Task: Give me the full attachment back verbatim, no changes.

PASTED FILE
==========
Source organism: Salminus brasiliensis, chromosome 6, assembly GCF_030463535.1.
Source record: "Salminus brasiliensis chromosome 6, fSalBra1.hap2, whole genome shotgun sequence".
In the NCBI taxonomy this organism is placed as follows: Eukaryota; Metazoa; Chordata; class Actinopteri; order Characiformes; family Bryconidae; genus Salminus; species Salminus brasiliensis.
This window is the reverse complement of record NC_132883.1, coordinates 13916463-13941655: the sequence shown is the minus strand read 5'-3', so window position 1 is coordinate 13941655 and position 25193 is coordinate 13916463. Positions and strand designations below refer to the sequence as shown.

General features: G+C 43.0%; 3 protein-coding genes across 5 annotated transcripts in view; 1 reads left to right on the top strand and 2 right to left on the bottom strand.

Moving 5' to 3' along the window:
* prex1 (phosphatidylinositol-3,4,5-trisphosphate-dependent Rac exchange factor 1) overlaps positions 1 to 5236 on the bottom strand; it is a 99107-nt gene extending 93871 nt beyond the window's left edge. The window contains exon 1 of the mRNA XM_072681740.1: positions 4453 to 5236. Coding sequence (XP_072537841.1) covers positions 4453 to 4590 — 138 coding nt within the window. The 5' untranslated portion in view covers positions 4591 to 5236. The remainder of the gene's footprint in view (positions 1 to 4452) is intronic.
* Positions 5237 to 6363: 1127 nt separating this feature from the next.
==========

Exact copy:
Source organism: Salminus brasiliensis, chromosome 6, assembly GCF_030463535.1.
Source record: "Salminus brasiliensis chromosome 6, fSalBra1.hap2, whole genome shotgun sequence".
In the NCBI taxonomy this organism is placed as follows: Eukaryota; Metazoa; Chordata; class Actinopteri; order Characiformes; family Bryconidae; genus Salminus; species Salminus brasiliensis.
This window is the reverse complement of record NC_132883.1, coordinates 13916463-13941655: the sequence shown is the minus strand read 5'-3', so window position 1 is coordinate 13941655 and position 25193 is coordinate 13916463. Positions and strand designations below refer to the sequence as shown.

General features: G+C 43.0%; 3 protein-coding genes across 5 annotated transcripts in view; 1 reads left to right on the top strand and 2 right to left on the bottom strand.

Moving 5' to 3' along the window:
* prex1 (phosphatidylinositol-3,4,5-trisphosphate-dependent Rac exchange factor 1) overlaps positions 1 to 5236 on the bottom strand; it is a 99107-nt gene extending 93871 nt beyond the window's left edge. The window contains exon 1 of the mRNA XM_072681740.1: positions 4453 to 5236. Coding sequence (XP_072537841.1) covers positions 4453 to 4590 — 138 coding nt within the window. The 5' untranslated portion in view covers positions 4591 to 5236. The remainder of the gene's footprint in view (positions 1 to 4452) is intronic.
* Positions 5237 to 6363: 1127 nt separating this feature from the next.